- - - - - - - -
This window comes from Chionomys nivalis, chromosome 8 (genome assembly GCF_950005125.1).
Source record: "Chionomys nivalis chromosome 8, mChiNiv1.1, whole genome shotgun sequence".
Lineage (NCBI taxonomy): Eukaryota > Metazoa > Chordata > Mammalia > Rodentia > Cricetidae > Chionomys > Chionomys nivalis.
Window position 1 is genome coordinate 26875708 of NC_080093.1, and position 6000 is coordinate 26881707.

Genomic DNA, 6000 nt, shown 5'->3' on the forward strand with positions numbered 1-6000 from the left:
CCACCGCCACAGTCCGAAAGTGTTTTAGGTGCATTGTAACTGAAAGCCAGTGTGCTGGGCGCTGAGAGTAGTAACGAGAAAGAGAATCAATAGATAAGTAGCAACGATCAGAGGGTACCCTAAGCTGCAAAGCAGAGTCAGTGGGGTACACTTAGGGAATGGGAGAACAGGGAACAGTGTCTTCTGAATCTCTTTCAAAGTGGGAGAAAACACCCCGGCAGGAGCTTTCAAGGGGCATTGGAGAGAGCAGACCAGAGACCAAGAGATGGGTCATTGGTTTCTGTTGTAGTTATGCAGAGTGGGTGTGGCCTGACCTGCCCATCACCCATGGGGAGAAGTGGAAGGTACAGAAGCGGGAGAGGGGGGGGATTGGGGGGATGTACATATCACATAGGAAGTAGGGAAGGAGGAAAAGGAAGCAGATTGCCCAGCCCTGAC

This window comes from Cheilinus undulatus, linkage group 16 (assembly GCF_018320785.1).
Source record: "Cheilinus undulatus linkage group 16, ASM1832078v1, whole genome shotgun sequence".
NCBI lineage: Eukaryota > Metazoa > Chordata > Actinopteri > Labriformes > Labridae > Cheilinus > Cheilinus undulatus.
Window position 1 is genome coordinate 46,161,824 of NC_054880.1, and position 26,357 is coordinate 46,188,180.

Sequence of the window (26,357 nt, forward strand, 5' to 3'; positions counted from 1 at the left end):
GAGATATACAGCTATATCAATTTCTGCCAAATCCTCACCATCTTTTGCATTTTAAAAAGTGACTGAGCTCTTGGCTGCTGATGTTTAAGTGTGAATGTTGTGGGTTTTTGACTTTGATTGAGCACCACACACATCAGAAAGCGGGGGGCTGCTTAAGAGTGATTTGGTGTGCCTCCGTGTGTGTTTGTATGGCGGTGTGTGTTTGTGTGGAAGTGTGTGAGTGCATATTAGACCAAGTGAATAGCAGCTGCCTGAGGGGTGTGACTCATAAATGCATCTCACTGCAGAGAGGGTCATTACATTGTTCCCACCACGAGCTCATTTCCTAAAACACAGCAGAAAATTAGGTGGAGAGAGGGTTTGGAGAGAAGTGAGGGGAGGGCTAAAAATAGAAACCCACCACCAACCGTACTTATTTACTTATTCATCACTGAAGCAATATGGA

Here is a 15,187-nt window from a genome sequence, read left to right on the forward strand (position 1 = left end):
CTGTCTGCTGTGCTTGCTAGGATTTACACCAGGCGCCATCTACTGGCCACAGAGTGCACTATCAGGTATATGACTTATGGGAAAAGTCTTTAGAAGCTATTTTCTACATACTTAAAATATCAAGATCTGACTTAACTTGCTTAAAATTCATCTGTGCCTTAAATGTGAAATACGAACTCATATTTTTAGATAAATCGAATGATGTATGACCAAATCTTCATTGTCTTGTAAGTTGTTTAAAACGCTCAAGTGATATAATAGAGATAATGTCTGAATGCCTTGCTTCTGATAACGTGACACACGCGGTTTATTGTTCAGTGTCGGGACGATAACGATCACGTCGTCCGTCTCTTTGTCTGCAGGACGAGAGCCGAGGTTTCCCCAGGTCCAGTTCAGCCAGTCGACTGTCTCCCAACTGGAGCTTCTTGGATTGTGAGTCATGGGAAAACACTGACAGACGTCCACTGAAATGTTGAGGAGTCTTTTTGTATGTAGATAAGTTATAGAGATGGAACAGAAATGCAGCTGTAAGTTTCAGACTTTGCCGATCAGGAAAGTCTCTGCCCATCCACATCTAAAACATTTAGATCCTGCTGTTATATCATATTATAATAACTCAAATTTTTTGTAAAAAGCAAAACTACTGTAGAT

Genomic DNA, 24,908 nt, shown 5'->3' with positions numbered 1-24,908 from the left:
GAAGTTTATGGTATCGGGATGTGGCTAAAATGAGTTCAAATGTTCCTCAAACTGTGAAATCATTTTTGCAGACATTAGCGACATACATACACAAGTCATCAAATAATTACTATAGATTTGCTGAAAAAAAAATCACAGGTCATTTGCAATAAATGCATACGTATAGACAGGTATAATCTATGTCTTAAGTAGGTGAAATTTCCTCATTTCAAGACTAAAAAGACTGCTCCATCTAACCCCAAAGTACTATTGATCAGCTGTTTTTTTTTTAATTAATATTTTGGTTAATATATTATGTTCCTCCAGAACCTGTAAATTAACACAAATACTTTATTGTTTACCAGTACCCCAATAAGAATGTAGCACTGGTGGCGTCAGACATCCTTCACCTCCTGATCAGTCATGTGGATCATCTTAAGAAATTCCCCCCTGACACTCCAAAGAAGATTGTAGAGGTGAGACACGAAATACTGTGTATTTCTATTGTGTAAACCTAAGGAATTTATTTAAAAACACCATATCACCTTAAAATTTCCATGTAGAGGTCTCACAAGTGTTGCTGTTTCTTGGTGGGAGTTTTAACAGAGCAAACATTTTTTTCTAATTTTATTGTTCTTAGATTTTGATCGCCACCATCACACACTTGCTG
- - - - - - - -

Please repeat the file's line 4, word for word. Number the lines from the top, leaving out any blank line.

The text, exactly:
Window position 1 is genome coordinate 26875708 of NC_080093.1, and position 6000 is coordinate 26881707.